It is widely believed that integrating artificial intelligence into AVs is necessary but highly challenging. The hope is that developers will not have to develop code to describe how a vehicle should respond in every possible situation – but that eventually, AI systems will be able to use sensor data and algorithms to come to their own decisions regarding every driving maneuver.
However, there is a long way to go before AI performs in the same way as humans. “It is difficult to program an AV to cope with the huge number of situations it will encounter in the open world,” says Dr Lothar Baum, director of engineering for cognitive systems at Bosch. “Humans face the same problems, but do not address them solely based on explicit rules – the ingredients of classical software programs. Gut feeling cannot be engineered into a system.”
Kersten Heineke, automotive partner with McKinsey & Company, is also cautious about an AV’s ability to deal with all scenarios that driving might throw up. “Eventually, AVs will cope,” he says. “However, the situations that a car will need to be able to handle will be limited in the beginning by geofencing the car’s operations and, for example, exclude complex intersections. Operations might be suspended during night or in bad weather initially. Vehicles will continuously learn to cope with new edge cases so that we will gradually get closer to a state where the vehicle is able to handle every situation.”
Machine learning, where programs can be trained to make deductions, is seen by many as the way forward in achieving a system close to that of a human’s reactions. For example, Volkswagen reports feeding its image recognition algorithm with thousands of images, so the system can learn to distinguish between road users. “Deep learning and AI are not fundamentally new,” says Baum of Bosch. “What’s changed is the complexity of the networks, so we have more layers that have much better performance, especially visual capability that’s greater than the human eye.”
While many AI developments focus on increasing processing power to boost deep learning abilities, others are focusing on more human-like qualities. For example, iSee, a startup spin-off from the Massachusetts Institute of Technology, is working on a solution founded on understanding how and why humans make decisions that affect how they drive. “Understanding how humans react when driving and being able to put that into AI for autonomous driving could provide an important missing link in development,” says Josh Tenenbaum, one of iSee’s founders.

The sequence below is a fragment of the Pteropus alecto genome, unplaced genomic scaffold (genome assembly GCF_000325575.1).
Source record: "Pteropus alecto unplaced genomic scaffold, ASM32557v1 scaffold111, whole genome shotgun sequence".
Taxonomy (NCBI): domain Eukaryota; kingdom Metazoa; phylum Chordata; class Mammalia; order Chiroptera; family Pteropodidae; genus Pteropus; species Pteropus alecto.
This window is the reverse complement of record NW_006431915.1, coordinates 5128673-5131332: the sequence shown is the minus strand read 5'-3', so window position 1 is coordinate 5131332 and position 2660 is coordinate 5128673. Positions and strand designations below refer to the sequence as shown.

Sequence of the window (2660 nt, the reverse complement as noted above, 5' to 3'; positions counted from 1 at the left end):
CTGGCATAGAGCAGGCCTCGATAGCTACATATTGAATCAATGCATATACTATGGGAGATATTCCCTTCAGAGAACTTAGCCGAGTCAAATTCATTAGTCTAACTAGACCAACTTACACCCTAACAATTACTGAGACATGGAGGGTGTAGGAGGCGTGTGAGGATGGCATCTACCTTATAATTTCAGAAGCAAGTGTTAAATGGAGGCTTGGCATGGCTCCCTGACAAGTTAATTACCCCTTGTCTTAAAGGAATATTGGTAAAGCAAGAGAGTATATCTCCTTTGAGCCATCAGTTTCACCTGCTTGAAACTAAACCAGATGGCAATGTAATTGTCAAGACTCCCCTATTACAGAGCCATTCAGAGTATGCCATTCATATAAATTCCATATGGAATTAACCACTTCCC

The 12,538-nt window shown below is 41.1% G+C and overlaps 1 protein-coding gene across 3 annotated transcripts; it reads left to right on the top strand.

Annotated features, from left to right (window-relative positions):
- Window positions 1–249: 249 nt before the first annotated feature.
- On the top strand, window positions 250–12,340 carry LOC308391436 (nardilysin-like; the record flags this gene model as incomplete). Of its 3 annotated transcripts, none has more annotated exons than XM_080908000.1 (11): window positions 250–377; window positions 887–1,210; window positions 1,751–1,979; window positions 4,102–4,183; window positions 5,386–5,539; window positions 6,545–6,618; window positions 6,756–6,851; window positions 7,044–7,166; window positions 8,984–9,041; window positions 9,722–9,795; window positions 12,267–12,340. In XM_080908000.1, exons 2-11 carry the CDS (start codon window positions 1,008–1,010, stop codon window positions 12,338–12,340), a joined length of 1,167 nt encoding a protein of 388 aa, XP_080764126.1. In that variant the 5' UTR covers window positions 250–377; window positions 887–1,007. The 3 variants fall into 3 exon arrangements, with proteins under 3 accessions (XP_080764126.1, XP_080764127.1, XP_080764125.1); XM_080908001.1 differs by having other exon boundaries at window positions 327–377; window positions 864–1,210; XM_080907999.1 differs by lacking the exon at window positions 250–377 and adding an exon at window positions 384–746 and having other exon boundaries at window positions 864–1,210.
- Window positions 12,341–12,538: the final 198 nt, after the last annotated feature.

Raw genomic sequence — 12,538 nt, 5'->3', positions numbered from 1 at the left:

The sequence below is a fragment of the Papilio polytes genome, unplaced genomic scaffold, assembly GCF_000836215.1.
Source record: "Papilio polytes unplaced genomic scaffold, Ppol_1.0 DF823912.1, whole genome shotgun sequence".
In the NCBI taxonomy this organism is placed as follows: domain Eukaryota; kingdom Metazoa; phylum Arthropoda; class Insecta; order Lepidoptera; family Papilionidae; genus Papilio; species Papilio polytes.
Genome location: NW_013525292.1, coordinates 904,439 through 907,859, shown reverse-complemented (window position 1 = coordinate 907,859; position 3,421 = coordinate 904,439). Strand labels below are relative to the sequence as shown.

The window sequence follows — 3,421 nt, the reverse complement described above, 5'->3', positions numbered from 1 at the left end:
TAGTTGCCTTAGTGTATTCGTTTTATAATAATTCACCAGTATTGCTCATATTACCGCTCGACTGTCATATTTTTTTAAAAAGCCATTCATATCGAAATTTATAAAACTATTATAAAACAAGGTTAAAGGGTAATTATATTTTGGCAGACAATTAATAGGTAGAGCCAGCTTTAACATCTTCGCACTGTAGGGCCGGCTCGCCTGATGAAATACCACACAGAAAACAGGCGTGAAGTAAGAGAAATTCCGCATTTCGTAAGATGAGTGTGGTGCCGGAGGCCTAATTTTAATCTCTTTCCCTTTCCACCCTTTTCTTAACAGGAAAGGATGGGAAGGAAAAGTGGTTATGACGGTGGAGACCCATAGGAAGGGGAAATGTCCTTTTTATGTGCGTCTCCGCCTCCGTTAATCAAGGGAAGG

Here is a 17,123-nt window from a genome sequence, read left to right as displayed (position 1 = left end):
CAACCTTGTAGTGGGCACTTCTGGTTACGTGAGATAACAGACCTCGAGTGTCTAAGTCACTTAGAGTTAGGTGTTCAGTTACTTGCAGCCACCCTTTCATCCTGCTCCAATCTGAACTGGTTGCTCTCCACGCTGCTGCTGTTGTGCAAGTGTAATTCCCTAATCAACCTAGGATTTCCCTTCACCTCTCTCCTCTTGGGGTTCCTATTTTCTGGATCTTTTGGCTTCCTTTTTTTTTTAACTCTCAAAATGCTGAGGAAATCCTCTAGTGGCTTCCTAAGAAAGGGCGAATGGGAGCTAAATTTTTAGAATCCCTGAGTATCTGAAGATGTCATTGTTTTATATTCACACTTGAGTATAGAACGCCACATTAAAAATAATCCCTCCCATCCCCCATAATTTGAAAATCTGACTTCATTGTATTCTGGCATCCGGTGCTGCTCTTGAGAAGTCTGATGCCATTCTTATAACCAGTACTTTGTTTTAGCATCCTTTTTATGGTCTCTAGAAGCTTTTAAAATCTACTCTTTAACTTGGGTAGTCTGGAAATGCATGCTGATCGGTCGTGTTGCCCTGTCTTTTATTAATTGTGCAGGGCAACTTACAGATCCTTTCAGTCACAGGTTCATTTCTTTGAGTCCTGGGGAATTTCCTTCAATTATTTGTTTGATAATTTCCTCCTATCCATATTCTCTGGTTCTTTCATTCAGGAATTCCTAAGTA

Meanwhile, Nissan has been researching how to actually harness signals from the human driver’s brain to “help the vehicle’s autonomous and manual systems learn from the driver”.
Power and data
One challenge for any AI developer is to provide the computing power needed to run complex algorithms and process vast amounts of sensor data. McKinsey’s Heineke reckons this is an area that needs to be addressed before AI will make big strides. “Onboard computing power requirements are massive and this is both costly and energy consuming, especially when we move into electric AVs, which will be demanded by cities,” he says.
Heineke also believes that AVs should share their data to improve their effectiveness. “There will be a tremendous amount of data, most of which will only be transferred when the vehicle comes in for its daily charging stop,” he says. “Only data on new edge cases and data for selected use cases such as a specific traffic situation will be shared live.”
Stefan Myhrberg, head of innovation at Ericsson, also points out the role of V2X in reducing the data requirements of AI. “We created an ecosystem to support our current autonomous bus trial in Stockholm, Sweden,” he says. “We chose the area for its 5G connectivity, which allows the vehicle to work with the Internet of Things. To extend the route range beyond that, we’d need more sensors and that demands greater computing ability.”
One of the big challenges facing AI developers is the regulatory hurdles that must be cleared to test AVs. When Ericsson started its trial at the start of 2018, gaining permission was the hardest part. “At first, the authorities wouldn’t recognize the buses as vehicles because they don’t have steering wheels or rearview mirrors,” says Myhrberg. “Each bus has a human operator on board in case of any safety issues, but they are really there more to look after the 12 passengers.”
While the Swedish Transport Agency found a workable compromise, this is a challenge for most AV trials around the world. Then there is the question of how AI will be legislated. TÜV SÜD is partnering with DFKI to develop an open validation and certification platform for self-driving AI systems.
Dual neural networks
Do the experts believe it possible that AI could reduce the time it takes to develop new AVs by cutting the number of scenarios that need to be tested? Baum of Bosch advises caution: “AI can lessen the effort needed for testing AVs, but human input is still needed because AI cannot always give consistent results compared with standard test procedures,” he says. “Small changes detected by cameras can alter the AI’s reactions drastically or fool the neural network in a way that a human would not be fooled. It’s still not understood why artificial neural networks react to some things that humans filter out. This is why we use dual neural networks, where one part identifies and explains what the other part sees and reacts to. Also, we have to remember that many people will still want to drive, so humans are still vital for their knowledge and skills in testing and development. The processes will change, but humans will not be replaced.”